Notable characteristics from this group include:
- The OSU Offense is elite in the overall Passing S&P+ and Passing Success Rate. The Michigan Defense is elite in the same metrics, plus Adj. Sack Rate.
- The UM Offense is rated well below the OSU Defense in all four metrics.
Standard Down Matchups
It seems inevitable that the Wolverines can do little to resist a Buckeye clean sweep of the Standard Down matchups. None of the matchups are even very close. The notables are:
- The Buckeyes are top 25ish in all offensive and defensive metrics in this group, and are elite in five of the ten, including both the overall offensive and defensive SD S&P+ metrics.
- The UM Defense is competitive with the OSU Offense overall, as well as in Success Rate and SD LYPC. The UM Defense also has an edge in Sack Rate, but is deficient in Explosiveness.
- The UM Offense is rated well below the OSU Defense in all metrics in this group.
Passing Down Matchups
Last, but certainly not least, are the Passing Down matchups, in which Michigan manages to capture only one of the four base metrics, yet manages to capture – by a vanishingly small margin - the overall PD+ metric! One thing to keep in mind is that a Passing Down metrics are not measures of passing efficacy per se. These metrics are situational, in that they reflect performance in down-and-distance situations that are usually, but not necessarily, approached using passing plays. Clearly, the PD LYPC metric implies a rushing play on a passing down – and this is where UM has often excelled in the past - whereas PD Sack Rate would imply a drop back of some sort (a passing play or play action).
Anyway, the biggest advantage in this group for either team is Michigan’s edge in PD Explosiveness. This would suggest that the Buckeyes are not a significant threat to go deep on passing downs (perhaps this Buckeye team’s only weakness), so these situations may be prime opportunities for Don Brown to press the OSU Offense to get them further behind the chains.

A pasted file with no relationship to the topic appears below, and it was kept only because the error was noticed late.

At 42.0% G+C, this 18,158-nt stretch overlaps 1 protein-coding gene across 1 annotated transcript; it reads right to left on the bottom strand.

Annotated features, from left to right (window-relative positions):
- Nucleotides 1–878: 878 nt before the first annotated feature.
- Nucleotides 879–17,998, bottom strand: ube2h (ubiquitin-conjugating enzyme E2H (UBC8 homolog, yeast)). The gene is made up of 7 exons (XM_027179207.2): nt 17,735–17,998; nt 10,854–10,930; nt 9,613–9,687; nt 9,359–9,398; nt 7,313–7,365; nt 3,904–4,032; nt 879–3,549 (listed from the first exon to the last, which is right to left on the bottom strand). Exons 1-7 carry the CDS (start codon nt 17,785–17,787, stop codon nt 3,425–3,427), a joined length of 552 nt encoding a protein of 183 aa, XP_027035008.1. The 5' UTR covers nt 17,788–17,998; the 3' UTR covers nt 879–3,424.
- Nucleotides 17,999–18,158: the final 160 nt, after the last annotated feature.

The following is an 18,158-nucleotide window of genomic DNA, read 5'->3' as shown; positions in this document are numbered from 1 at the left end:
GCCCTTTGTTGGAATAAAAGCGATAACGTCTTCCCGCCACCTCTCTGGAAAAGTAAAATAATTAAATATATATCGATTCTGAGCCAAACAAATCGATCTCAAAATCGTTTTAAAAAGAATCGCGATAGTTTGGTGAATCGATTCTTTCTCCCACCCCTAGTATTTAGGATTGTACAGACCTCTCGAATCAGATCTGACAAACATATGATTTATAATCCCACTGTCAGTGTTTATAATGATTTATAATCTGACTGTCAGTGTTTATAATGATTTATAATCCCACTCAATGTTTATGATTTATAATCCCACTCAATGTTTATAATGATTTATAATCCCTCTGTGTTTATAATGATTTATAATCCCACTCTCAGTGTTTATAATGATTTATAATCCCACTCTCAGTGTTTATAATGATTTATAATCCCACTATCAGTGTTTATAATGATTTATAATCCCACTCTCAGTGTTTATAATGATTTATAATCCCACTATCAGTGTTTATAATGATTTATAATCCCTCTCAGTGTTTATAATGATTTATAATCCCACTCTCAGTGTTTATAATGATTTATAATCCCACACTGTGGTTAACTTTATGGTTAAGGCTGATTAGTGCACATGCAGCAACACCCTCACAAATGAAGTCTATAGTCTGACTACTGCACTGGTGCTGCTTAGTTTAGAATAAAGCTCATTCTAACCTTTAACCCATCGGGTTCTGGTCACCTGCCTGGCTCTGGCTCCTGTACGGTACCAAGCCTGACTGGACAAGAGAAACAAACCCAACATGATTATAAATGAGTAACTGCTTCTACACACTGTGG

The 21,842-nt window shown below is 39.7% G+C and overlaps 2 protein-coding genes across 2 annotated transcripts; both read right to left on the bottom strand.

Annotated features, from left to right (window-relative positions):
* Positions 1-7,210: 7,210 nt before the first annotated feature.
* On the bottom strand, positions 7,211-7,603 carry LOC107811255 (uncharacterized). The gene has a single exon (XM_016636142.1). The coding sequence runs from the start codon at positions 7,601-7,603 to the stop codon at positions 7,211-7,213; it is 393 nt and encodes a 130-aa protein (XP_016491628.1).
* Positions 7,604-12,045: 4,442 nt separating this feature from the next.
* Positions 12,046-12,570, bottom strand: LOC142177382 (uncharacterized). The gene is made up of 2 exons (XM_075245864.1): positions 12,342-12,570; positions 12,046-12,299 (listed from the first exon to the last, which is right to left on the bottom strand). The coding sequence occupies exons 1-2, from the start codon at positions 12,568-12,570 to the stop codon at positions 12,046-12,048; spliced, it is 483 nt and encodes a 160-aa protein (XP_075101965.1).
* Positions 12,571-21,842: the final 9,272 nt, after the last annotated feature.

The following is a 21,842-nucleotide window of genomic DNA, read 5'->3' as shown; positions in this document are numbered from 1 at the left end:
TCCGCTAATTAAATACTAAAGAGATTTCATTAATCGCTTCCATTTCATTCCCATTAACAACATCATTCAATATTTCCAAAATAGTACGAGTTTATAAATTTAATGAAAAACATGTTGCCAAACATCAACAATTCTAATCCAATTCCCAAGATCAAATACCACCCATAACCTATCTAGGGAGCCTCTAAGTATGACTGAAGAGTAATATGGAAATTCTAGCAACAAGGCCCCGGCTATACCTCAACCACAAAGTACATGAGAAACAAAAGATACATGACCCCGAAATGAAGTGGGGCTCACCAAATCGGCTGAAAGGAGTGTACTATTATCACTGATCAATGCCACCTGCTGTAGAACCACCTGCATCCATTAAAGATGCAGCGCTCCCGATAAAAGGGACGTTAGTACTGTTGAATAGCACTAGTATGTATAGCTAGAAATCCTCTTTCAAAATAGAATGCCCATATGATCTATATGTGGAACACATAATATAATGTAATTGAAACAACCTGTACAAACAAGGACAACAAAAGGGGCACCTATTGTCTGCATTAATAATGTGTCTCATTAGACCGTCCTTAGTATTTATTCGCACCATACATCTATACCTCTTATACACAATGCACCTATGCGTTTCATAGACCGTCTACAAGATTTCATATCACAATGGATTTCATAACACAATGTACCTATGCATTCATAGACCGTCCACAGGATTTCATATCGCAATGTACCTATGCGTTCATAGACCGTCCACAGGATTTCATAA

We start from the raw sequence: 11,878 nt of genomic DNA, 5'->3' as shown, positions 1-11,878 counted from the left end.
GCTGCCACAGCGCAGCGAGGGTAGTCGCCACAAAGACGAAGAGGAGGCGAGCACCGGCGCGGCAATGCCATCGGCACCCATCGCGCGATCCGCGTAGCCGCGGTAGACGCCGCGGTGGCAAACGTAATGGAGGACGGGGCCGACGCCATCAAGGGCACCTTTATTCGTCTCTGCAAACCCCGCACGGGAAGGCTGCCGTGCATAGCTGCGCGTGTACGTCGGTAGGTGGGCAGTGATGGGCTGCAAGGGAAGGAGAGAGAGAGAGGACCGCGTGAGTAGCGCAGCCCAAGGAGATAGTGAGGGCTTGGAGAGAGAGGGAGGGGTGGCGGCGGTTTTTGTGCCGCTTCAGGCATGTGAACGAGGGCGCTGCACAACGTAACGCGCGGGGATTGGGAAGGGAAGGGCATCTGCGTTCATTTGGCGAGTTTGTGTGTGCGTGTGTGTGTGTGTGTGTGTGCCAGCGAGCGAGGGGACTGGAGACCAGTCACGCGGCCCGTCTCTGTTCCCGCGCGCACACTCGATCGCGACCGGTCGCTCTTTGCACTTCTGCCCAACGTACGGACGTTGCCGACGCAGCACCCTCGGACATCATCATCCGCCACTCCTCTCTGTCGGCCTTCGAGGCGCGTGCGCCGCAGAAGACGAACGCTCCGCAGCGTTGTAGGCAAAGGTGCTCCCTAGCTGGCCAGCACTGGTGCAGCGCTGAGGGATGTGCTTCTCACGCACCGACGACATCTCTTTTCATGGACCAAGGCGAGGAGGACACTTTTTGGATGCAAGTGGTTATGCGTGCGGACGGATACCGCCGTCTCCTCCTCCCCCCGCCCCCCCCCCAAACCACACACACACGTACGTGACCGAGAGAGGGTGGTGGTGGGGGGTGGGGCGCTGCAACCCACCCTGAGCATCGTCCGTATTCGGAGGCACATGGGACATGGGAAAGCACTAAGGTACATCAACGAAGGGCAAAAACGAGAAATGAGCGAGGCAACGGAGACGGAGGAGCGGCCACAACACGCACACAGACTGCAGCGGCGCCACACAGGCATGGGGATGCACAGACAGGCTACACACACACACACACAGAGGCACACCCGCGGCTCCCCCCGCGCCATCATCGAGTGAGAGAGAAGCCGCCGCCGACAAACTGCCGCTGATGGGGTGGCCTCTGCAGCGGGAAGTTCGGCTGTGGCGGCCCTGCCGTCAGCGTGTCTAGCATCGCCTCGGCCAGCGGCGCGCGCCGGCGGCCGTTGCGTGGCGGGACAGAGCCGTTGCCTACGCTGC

Some other notables are:
- The OSU Offense and UM Defense are both elite in the overall PD S&P+ metric, which brings the OSU Offense down to a shade below average.
- The UM Offense and OSU Defense are both top 25 in overall PD S&P+, which brings the UM Offense down to a shade below average.
- Both the OSU Offense & Defense are about average in PD Sack Rate, while the UM Offense is as bad as the UM Defense is good.
Oh, how I long for the days of seeing matchup charts that are predominantly and overwhelmingly maize-and-blue-colored. The only hope now is that UM pulls a real patsy for whatever mid-tier, late-December, cold-weather, empty-stadium [Your Corporate Trademark Here]-Bowl it gets placed into. Otherwise, the charts may not be much different until next season, I hope?
It would be good if scoring could be kept low, but given this offense, the defense will be fortunate to keep OSU at bay for a half. The intangibles like turnovers, hidden yards, penalties and weather will need to factor significantly in Michigan’s favor to tilt the balance enough to escape with a win. Michigan’s execution will need to be – if not dominating – at least mistake free, while inducing the Buckeyes to be the error-prone combatant.
As with Wisconsin, should Michigan attempt to pass, step one will be to minimize the Buckeye pass rush. In other fancy stats, the Buckeye Defense currently ranks #8 in Overall Havoc (UM is still #2), as well as #1 in DL Havoc. Therefore, failing step one, step two will be to duck before…
It seems like the best option will be more of the same emphasis on the blocky-catchy types and heavy sets – particularly multi-TE/H-backs.
Here’s hoping that:
- John O’Korn somehow develops enough pocket instincts to stand and deliver, yet also avoid getting hospitalized.
- Harbaugh has secreted away an entire set of unused and heretofore un-filmed packages featuring variations on waggles, play-actions and mis-directions.
Yet we all know, as the late, great Lou Reed once sang:
You can't depend on no miracle
you can't depend on the air
You can't depend on a wise man
you can't find 'em because they're not there
You can depend on cruelty
crudity of thought and sound
You can depend on the worst always happening
you need a busload of faith to get by, ha!
And so, that concludes this week’s Five Factors Matchup Analysis.
Yours in football, and Go Blue!